Firing up asynchronous tasks in Django with Celery
While working on a new project of mine I encountered a problem of blocking the django server for too long. It is sort of a recommendation engine and does some data crunching by sending hundreds of network requests to different sites. The problem was that these tasks were performed in a synchronous fashion.
Even if such a site handles only low traffic, most browsers timeout and close the connection this leads to a broken pipe like this:
So the solution is to run these tasks asynchronously on a different process rather using the precious webserver time. Two options came to my mind for doing this:
- Celery - A python based task queue, which runs tasks on a separate python process. Basically what it does is, it searches for functions or objects on which a ‘task’ decorator has been applied and serializes the function and the arguments passed to it. It then stores this data in a database and queues calls to the function. It is much slower than node but existing code can be ported easily.
Setting up celery was a really painful experience, and took a whole day. The documentation on their site is a bit confusing, so let me sum it up for you. I used Redis as the database for the queue.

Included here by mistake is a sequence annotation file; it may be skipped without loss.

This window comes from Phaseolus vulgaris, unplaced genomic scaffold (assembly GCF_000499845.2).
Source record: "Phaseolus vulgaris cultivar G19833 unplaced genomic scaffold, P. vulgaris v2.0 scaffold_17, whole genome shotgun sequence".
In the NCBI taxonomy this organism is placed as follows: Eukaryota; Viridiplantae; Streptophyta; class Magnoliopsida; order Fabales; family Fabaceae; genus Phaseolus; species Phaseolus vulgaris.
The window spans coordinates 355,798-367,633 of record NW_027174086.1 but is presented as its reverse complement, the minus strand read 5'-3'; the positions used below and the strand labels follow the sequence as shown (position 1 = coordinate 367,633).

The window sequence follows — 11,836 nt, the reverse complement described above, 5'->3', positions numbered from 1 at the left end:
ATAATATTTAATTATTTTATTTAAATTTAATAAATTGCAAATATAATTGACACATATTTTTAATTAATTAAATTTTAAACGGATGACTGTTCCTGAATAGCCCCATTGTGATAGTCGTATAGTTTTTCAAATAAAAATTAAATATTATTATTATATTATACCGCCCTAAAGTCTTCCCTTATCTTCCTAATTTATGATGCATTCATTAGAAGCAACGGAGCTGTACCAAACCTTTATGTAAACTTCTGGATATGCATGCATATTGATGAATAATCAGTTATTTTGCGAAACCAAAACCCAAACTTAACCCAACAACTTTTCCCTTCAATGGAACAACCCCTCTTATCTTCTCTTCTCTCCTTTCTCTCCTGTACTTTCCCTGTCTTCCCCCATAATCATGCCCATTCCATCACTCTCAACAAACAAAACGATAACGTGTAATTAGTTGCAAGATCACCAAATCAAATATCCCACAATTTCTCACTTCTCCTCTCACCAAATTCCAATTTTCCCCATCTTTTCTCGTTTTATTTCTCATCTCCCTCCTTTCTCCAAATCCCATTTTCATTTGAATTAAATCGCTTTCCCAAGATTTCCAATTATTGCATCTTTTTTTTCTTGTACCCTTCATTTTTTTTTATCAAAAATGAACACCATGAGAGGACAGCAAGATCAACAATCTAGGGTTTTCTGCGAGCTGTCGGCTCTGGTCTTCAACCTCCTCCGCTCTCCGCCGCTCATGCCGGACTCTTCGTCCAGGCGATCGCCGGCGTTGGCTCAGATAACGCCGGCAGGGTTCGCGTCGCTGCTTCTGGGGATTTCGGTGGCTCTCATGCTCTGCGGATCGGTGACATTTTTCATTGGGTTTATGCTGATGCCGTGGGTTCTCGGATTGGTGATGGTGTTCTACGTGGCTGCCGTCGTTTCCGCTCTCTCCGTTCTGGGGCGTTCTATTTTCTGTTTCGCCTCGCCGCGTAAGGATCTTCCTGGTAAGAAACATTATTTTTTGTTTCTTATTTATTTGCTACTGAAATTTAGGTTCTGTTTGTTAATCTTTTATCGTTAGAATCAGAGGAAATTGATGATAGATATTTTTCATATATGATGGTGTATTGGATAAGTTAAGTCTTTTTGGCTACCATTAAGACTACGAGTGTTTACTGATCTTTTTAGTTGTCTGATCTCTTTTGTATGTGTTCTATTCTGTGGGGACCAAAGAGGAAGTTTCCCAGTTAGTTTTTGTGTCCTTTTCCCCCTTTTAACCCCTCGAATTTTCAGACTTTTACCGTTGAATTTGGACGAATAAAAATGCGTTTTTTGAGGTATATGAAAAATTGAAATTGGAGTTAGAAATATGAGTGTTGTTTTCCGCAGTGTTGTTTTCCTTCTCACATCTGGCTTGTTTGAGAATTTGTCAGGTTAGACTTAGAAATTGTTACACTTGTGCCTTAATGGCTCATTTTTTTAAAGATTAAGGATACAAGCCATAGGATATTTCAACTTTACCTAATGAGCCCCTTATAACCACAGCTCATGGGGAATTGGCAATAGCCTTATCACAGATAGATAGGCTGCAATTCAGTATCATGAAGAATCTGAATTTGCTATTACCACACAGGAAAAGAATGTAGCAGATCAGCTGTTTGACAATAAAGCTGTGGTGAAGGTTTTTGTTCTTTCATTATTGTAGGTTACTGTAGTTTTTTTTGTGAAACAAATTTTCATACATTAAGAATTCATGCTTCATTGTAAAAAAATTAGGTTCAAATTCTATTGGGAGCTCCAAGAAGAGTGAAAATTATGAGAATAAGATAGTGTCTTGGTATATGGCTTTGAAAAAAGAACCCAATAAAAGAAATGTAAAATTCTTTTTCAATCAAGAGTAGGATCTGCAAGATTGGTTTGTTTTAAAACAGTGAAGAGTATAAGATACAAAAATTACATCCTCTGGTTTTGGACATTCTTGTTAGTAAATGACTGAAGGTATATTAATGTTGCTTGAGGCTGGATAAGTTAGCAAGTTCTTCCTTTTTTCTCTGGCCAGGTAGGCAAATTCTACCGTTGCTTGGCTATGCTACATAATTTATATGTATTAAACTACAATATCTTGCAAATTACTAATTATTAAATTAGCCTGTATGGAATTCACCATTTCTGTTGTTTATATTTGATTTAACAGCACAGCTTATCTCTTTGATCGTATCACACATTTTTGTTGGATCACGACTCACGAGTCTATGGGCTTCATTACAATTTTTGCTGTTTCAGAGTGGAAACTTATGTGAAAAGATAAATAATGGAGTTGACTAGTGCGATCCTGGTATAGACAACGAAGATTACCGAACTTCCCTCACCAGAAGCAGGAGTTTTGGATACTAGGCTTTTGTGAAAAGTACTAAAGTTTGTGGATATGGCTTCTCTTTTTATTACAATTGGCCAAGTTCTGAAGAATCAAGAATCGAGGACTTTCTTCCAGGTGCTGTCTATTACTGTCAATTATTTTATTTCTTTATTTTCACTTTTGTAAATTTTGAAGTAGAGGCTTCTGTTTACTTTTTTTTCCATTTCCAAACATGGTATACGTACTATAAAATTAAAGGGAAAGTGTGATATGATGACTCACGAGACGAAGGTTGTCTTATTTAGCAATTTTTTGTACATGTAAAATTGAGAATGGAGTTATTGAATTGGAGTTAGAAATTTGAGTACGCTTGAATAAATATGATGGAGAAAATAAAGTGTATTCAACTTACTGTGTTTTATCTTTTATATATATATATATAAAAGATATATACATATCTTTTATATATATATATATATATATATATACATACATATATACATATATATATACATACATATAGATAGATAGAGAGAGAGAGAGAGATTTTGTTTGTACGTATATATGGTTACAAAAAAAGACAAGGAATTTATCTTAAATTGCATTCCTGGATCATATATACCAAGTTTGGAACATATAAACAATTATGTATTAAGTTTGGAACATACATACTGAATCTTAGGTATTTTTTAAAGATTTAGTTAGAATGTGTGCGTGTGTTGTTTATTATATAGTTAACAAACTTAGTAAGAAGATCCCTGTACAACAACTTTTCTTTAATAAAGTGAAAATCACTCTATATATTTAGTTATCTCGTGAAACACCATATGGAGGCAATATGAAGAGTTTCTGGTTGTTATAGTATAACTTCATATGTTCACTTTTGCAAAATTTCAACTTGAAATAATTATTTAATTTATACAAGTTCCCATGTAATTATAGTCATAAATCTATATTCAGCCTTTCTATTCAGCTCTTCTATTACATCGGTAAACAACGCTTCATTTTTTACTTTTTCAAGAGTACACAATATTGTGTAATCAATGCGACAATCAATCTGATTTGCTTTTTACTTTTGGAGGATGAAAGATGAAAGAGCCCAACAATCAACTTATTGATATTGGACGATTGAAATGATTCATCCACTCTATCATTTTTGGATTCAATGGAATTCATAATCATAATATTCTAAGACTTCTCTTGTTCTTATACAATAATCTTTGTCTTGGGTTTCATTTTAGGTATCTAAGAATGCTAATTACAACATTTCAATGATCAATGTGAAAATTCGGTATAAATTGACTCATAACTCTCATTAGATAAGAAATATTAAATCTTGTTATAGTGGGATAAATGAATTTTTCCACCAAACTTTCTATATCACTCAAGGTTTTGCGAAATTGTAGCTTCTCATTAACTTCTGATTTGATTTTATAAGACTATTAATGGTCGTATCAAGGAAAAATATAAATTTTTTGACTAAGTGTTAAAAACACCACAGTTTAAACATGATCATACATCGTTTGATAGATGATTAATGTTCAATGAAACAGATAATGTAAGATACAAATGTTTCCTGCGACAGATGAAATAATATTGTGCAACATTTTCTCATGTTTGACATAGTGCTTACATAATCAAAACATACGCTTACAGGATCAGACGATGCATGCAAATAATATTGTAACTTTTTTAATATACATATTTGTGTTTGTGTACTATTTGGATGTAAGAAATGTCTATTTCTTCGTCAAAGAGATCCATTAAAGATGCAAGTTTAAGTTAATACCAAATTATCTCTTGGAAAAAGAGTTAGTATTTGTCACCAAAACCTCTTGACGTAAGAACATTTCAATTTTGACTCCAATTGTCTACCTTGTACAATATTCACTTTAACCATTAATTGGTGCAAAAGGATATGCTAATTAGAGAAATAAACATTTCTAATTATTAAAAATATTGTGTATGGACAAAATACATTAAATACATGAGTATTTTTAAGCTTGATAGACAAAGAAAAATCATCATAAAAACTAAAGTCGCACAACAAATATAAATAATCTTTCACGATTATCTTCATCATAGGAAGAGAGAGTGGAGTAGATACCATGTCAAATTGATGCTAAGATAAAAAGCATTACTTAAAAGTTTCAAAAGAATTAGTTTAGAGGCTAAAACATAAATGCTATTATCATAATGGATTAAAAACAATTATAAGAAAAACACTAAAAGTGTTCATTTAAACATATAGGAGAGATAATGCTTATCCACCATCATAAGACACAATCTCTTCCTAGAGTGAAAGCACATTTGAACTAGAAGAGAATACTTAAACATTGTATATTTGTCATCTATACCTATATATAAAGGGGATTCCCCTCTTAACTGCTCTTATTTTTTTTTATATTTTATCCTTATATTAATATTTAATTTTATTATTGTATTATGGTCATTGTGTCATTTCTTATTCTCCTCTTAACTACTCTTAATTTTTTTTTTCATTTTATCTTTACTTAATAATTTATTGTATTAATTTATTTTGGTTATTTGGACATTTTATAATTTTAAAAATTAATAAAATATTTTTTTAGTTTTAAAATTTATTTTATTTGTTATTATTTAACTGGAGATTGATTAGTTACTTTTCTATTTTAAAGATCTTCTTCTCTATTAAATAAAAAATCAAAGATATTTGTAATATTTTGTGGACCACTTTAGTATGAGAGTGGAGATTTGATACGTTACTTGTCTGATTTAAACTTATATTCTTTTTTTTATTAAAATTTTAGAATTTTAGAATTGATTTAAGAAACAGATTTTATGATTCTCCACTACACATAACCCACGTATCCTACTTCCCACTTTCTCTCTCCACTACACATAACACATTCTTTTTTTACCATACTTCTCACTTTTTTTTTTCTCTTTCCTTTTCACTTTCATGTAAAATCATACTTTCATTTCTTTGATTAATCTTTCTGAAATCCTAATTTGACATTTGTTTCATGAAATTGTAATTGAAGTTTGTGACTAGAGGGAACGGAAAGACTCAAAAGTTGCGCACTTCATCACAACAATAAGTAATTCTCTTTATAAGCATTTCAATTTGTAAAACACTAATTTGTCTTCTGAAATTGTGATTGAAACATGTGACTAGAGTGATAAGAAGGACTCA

- First you need to install by doing an “easy_install Celery”.
- Then, go to your project folder and create a file called “celeryconfig.py” and add these settings:
- Make sure you are using absolute module names while importing modules in your project, Celery crashes on relative names.
- Now to setup an asynchronous task, go to the module you specified in CELERY_IMPORTS in your config file and do something like this:
- Make sure that the arguments you are passing to the task function are simple python builtin type objects. This is because they need to be serialized and stored in a database. If you need to use complex objects like ORM models, pass their ids or other parameters from which they can be reconstructed within the task function.
- Now start up your redis server and fire up a celery worker by issuing this command inside your project directory, where you have created your config file: “celeryd -l info”. The additional parameter provides some useful logging features.
- Start your Django server, which now has the power to perform asynchronous tasks.